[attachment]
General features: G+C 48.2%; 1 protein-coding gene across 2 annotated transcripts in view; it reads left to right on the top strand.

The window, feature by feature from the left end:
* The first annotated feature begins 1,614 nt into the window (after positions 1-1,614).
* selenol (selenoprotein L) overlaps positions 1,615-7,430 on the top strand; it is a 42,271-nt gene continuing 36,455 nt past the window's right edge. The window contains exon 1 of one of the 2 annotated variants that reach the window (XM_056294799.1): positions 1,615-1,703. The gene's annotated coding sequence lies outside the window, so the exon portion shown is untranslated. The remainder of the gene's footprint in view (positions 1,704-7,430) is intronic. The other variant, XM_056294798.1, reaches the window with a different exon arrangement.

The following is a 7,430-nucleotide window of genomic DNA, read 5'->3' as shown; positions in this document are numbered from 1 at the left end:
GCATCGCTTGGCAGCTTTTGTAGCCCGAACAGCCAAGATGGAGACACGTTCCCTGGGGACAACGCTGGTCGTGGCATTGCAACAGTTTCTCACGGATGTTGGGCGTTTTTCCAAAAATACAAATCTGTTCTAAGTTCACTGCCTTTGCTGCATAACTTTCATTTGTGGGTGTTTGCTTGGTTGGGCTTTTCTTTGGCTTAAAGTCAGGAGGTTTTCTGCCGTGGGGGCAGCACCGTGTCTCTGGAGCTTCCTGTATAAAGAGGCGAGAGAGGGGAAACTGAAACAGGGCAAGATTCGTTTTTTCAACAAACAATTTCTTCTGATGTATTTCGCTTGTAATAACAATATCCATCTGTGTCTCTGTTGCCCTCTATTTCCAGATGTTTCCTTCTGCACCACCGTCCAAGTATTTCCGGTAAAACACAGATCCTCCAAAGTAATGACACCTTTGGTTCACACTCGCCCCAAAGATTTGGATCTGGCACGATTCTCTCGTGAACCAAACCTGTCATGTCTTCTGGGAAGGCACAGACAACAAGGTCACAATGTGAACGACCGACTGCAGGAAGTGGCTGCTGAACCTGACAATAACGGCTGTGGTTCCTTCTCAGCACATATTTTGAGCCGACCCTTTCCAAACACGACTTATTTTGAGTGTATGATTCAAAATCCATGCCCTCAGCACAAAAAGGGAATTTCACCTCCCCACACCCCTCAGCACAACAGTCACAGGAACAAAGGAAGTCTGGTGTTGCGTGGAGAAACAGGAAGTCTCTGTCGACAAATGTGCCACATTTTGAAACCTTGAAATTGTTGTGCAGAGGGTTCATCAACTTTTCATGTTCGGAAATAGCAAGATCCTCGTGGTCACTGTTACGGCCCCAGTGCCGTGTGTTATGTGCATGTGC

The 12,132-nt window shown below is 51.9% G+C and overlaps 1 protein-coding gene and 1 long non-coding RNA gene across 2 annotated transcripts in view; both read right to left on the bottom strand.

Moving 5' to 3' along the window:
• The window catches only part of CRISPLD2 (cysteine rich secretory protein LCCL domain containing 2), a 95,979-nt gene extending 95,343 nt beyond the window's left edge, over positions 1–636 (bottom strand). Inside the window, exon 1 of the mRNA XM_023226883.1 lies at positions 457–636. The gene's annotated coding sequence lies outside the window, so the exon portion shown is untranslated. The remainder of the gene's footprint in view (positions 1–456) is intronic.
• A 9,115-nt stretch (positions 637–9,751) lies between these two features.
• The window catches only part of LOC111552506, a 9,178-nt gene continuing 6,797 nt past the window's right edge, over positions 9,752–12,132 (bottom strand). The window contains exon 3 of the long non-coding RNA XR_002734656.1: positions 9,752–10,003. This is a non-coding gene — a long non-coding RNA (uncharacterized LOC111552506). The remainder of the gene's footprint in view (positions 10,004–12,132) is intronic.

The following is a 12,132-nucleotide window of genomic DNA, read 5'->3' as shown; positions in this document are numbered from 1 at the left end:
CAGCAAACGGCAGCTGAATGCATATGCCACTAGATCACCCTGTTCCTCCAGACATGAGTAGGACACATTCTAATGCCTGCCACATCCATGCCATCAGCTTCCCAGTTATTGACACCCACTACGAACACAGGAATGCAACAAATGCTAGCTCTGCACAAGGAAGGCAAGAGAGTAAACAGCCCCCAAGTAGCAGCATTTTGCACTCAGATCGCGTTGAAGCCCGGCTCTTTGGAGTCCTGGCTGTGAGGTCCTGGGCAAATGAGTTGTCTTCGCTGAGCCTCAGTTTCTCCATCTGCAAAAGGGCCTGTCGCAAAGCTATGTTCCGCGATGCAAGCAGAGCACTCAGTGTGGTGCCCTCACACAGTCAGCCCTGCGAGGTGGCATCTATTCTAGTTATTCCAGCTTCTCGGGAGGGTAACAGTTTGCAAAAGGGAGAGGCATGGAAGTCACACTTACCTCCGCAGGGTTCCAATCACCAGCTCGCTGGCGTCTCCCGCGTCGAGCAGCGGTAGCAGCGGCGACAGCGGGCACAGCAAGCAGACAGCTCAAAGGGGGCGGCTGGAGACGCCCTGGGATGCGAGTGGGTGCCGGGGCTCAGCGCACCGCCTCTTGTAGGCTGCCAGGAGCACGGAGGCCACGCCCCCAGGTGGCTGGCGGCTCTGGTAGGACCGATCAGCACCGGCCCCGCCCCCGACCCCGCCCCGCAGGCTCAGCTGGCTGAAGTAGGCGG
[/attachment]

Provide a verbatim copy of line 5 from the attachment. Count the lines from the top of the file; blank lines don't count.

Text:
The following is a 7,430-nucleotide window of genomic DNA, read 5'->3' as shown; positions in this document are numbered from 1 at the left end: